On Monday, February 3, 2014 3:22:37 PM UTC-8, SBH wrote:
If you haven't been before it is probably worth a visit. It is a bit pricey
(to some) I dunno maybe $15 or something. But not way out of line. Just be
careful, some venues have like $20 parking also.
You will see several big companies sort of like a traveling woodcraft (Peac
htree) and they usually have a few good deals. Maybe a few vendors like Del
ta or Steel City but not like at AWFS or something. Maybe see a few of the
invention guys with weird lathe attachments or cool cross cut sleds and cla
mps, etc. Look for what "seminars" are offered and sometimes you can get so
me good info on a finish technique or router tips. Probably worth more than
seeing the booths if you get a few good ones.
Never seen one that would take me more than 2 hours to be done unless the s
eminars were good.
On Mon, 3 Feb 2014 15:59:33 -0800 (PST), "SonomaProducts.com"
That's a pretty good summary. A couple of hours is good. We then go
to lunch and I drop by Woodcraft, Rockler, and Highland on the way
back. ;-) One year I got a really good deal on a JessEm Mast-R-Fence
and Mite-R-Slide (about 80% off, though they're blue rather than red
I received a WoodWorking flier/brochure in the mail which listed
sponsors such as Bosch, Powermatic, Jet, Lee Valley. Also stated
instructors as Jim Heavy, Andy Chidwick, Roland Johnson. Don't know any
The costis $10 but if I show the flyer, it's $2 off. Parking is $5 at
the venue. It's where many big shows take place.
Unfortunately that has become the norm, or maybe we just skip the ones
we recognize and are no long interested in seeing.
Back in the late 70's and early 80's i recall seeing shows in Houston
that were big enough that you might miss something if you did not spend
I recall many many booths selling single tools. Like the router ringer
tool that would let you make a bowl with a router from a single square
piece of wood. The solid steel router tables that operated like the
Multirouter. Remember the guy selling the Zyless vice? ;~) And many
Jeez was it $300??? I bought mine at the show, early 80's and would not
have paid that much. Probably paid a little over $100.
I still use mine on occasion. It is one of those dust collectors but
does get used much more than the friggin PC detail sander, model 444,
that is no longer available new.
They're not nearly as good as they once were. Depending on who shows
up, Peachtree can end up being 1/2 the show which is sort of lame. If
you haven't kept up with all the new things on the market it's a good
show to see a lot of that. If you keep up with things on the internet,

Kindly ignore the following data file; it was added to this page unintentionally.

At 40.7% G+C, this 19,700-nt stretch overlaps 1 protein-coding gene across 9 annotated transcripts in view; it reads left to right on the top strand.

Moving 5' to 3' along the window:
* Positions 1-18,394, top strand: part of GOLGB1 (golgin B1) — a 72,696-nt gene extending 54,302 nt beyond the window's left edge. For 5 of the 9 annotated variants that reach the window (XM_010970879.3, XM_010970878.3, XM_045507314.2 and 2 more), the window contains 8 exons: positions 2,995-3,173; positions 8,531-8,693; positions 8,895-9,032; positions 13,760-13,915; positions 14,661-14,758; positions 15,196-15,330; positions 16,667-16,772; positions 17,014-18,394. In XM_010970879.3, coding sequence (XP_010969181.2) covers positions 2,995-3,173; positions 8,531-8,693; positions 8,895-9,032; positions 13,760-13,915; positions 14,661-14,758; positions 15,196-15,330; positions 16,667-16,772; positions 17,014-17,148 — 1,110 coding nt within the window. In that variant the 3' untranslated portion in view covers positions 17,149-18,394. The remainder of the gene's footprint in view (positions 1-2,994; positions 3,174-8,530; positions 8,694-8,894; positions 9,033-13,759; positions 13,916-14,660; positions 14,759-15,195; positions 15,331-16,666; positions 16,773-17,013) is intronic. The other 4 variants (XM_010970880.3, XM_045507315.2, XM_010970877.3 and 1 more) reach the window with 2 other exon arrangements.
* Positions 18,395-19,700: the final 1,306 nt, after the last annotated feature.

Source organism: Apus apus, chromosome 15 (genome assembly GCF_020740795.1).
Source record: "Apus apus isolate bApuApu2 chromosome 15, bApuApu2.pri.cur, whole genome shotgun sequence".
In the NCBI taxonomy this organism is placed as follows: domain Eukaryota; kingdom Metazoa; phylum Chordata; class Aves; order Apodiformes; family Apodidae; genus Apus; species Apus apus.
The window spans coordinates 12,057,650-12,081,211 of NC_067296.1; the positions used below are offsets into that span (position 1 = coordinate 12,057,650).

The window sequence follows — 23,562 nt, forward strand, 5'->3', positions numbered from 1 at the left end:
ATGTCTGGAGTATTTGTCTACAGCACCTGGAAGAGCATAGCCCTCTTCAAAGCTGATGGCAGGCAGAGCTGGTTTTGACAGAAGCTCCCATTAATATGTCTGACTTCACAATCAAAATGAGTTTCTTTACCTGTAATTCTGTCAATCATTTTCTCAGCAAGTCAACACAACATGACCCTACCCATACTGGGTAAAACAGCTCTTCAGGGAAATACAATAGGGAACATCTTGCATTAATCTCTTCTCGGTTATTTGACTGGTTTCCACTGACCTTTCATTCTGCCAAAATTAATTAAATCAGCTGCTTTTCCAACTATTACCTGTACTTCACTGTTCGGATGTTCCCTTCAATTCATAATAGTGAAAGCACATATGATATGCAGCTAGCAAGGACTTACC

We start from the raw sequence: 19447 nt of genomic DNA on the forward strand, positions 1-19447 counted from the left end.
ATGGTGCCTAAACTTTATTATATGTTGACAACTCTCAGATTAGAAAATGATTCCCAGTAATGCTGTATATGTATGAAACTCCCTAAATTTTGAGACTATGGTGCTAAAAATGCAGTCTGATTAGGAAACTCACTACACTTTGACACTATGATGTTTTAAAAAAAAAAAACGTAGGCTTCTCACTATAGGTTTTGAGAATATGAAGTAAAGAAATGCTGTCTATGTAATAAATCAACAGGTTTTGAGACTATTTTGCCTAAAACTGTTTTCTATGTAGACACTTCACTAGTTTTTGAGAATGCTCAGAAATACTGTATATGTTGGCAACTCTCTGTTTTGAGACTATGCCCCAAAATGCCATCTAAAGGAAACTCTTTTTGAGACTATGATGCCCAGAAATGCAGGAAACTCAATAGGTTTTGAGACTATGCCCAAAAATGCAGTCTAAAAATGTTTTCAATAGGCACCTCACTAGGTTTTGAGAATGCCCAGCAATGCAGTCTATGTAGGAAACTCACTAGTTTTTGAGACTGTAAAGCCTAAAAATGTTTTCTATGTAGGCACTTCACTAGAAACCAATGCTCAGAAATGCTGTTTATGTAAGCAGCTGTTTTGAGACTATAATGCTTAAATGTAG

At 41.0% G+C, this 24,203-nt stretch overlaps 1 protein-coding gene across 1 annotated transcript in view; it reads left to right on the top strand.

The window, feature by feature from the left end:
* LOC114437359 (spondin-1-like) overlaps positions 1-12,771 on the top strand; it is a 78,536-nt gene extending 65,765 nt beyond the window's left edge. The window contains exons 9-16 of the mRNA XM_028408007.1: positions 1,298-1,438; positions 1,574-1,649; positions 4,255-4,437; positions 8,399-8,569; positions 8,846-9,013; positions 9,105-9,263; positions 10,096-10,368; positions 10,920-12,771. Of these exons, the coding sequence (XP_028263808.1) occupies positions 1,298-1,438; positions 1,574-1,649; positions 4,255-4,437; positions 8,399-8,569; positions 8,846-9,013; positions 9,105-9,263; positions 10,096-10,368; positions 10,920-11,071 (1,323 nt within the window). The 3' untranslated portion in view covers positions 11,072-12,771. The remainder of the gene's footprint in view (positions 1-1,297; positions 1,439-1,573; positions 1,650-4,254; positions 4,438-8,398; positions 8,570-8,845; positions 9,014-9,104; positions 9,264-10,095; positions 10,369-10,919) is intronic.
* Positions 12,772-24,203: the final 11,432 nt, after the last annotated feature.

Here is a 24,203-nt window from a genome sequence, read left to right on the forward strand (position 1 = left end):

already, you're going to be saying, "yep, saw that.... saw that... saw
that..." in your head a lot.
It *is* a great place to save a bunch of money if you're needing to
stock up on things, buy a lot of new things, or you've been looking for
an excuse to get some big ticket items. They show prices can be very,
very good, mostly because a lot of vendors have to ship things to the
venues and it's cheaper for them to sell it at cost than ship it back.
You can spend a bunch of money on fancy crap that will sit on your shop
and collect dust. But you can also spend and save a bunch of money on
things you wish you had, know you will use, and have been looking for a
good excuse to buy.
Look for coupons on the internet for ticket discounts and free parking.
Or look around for somewhere off site to park, walk, buy your stuff,
let them watch it while you go get the car to load it up.
"Playing is not something I do at night, it's my function in life"
I think if you're smart you attend with a "shopping list" in
mind. Impulse purchases are usually not as good as the ones you make
after "doing your homework" (making comparisons, etc.) Lee Valley will
give you free shipping on things you order at the show, I believe (at
least they did a year ago).
Sure, but a lot of the stuff you'd never think to put on your list. I
rarely buy much at the shows (save it for the stores later) but there
are always new (strange) and wonderful things that I wouldn't have
thought about, or real deals on stuff that I wouldn't normally have
bought. How many kids make a shopping list to go to a toy store? ;-)
That's a little different. I have a (mental) list of tools I want to
buy. When I'm in the toy store I might buy one but if something is on
sale, I'll reprioritization, on the spot. ;-) Too bad Festools never
move up the list. ;-)
On Tue, 04 Feb 2014 20:37:26 -0500, firstname.lastname@example.org wrote:
I agree. Occasionally, I will buy one of the tools from the new
products list. If I go to Lee Valley Tools, it's almost always to buy
a specific tool or item I need to use on a project ~ and I always go
with a list of what I want.
Buying on the spur of the moment is very irregular for me when I'm
shopping at LV.
And to add one more thing, RESIST buying a set of BAD DOG drill bits.
These guys could be selling water out of a bucket, you supply the
container to take your water home. The water would probably be more
useful than their carbide tipped drill bits.
Yeah I fell for the pitch and bought the drill bits a few years ago. I
took them back the following day after the bits failed miserably to
drill through soft steel and broke.
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